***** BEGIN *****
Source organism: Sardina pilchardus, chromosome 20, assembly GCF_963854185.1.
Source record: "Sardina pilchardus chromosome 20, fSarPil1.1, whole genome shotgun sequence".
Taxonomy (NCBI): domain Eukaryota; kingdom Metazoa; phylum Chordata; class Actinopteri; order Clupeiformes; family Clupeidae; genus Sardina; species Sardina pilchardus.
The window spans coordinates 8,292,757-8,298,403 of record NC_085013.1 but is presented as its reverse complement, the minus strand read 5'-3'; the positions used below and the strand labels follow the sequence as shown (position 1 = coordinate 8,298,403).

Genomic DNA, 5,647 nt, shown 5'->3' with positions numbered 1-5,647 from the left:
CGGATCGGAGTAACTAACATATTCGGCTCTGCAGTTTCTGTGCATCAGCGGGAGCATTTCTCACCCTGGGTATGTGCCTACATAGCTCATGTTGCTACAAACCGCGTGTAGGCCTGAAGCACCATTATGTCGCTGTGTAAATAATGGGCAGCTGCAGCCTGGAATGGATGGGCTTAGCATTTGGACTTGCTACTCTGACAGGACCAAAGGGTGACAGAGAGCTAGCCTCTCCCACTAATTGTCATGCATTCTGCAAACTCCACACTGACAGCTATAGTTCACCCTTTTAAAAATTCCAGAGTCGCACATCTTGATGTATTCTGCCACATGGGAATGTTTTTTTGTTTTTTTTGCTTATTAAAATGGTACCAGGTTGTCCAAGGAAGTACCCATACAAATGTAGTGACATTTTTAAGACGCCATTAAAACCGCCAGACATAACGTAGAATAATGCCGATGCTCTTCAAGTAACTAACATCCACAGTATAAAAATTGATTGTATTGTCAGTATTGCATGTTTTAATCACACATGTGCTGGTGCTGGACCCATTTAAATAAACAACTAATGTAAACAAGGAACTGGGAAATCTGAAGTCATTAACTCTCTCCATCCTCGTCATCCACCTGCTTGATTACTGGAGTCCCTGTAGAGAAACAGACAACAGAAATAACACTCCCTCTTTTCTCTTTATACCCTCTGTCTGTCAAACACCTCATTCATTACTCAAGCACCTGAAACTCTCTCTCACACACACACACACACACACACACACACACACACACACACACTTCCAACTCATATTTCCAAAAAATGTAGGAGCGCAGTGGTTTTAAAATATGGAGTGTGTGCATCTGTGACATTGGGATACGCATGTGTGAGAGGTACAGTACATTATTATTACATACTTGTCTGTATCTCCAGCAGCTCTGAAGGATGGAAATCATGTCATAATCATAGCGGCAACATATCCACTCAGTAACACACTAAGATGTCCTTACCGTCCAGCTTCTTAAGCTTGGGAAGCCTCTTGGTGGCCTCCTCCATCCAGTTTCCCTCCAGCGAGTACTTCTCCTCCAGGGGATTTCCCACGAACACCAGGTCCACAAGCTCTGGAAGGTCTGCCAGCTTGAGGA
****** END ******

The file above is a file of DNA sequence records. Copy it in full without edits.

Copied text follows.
Source organism: Sardina pilchardus, chromosome 20, assembly GCF_963854185.1.
Source record: "Sardina pilchardus chromosome 20, fSarPil1.1, whole genome shotgun sequence".
Taxonomy (NCBI): domain Eukaryota; kingdom Metazoa; phylum Chordata; class Actinopteri; order Clupeiformes; family Clupeidae; genus Sardina; species Sardina pilchardus.
The window spans coordinates 8,292,757-8,298,403 of record NC_085013.1 but is presented as its reverse complement, the minus strand read 5'-3'; the positions used below and the strand labels follow the sequence as shown (position 1 = coordinate 8,298,403).

Genomic DNA, 5,647 nt, shown 5'->3' with positions numbered 1-5,647 from the left:
CGGATCGGAGTAACTAACATATTCGGCTCTGCAGTTTCTGTGCATCAGCGGGAGCATTTCTCACCCTGGGTATGTGCCTACATAGCTCATGTTGCTACAAACCGCGTGTAGGCCTGAAGCACCATTATGTCGCTGTGTAAATAATGGGCAGCTGCAGCCTGGAATGGATGGGCTTAGCATTTGGACTTGCTACTCTGACAGGACCAAAGGGTGACAGAGAGCTAGCCTCTCCCACTAATTGTCATGCATTCTGCAAACTCCACACTGACAGCTATAGTTCACCCTTTTAAAAATTCCAGAGTCGCACATCTTGATGTATTCTGCCACATGGGAATGTTTTTTTGTTTTTTTTGCTTATTAAAATGGTACCAGGTTGTCCAAGGAAGTACCCATACAAATGTAGTGACATTTTTAAGACGCCATTAAAACCGCCAGACATAACGTAGAATAATGCCGATGCTCTTCAAGTAACTAACATCCACAGTATAAAAATTGATTGTATTGTCAGTATTGCATGTTTTAATCACACATGTGCTGGTGCTGGACCCATTTAAATAAACAACTAATGTAAACAAGGAACTGGGAAATCTGAAGTCATTAACTCTCTCCATCCTCGTCATCCACCTGCTTGATTACTGGAGTCCCTGTAGAGAAACAGACAACAGAAATAACACTCCCTCTTTTCTCTTTATACCCTCTGTCTGTCAAACACCTCATTCATTACTCAAGCACCTGAAACTCTCTCTCACACACACACACACACACACACACACACACACACACACACACTTCCAACTCATATTTCCAAAAAATGTAGGAGCGCAGTGGTTTTAAAATATGGAGTGTGTGCATCTGTGACATTGGGATACGCATGTGTGAGAGGTACAGTACATTATTATTACATACTTGTCTGTATCTCCAGCAGCTCTGAAGGATGGAAATCATGTCATAATCATAGCGGCAACATATCCACTCAGTAACACACTAAGATGTCCTTACCGTCCAGCTTCTTAAGCTTGGGAAGCCTCTTGGTGGCCTCCTCCATCCAGTTTCCCTCCAGCGAGTACTTCTCCTCCAGGGGATTTCCCACGAACACCAGGTCCACAAGCTCTGGAAGGTCTGCCAGCTTGAGGA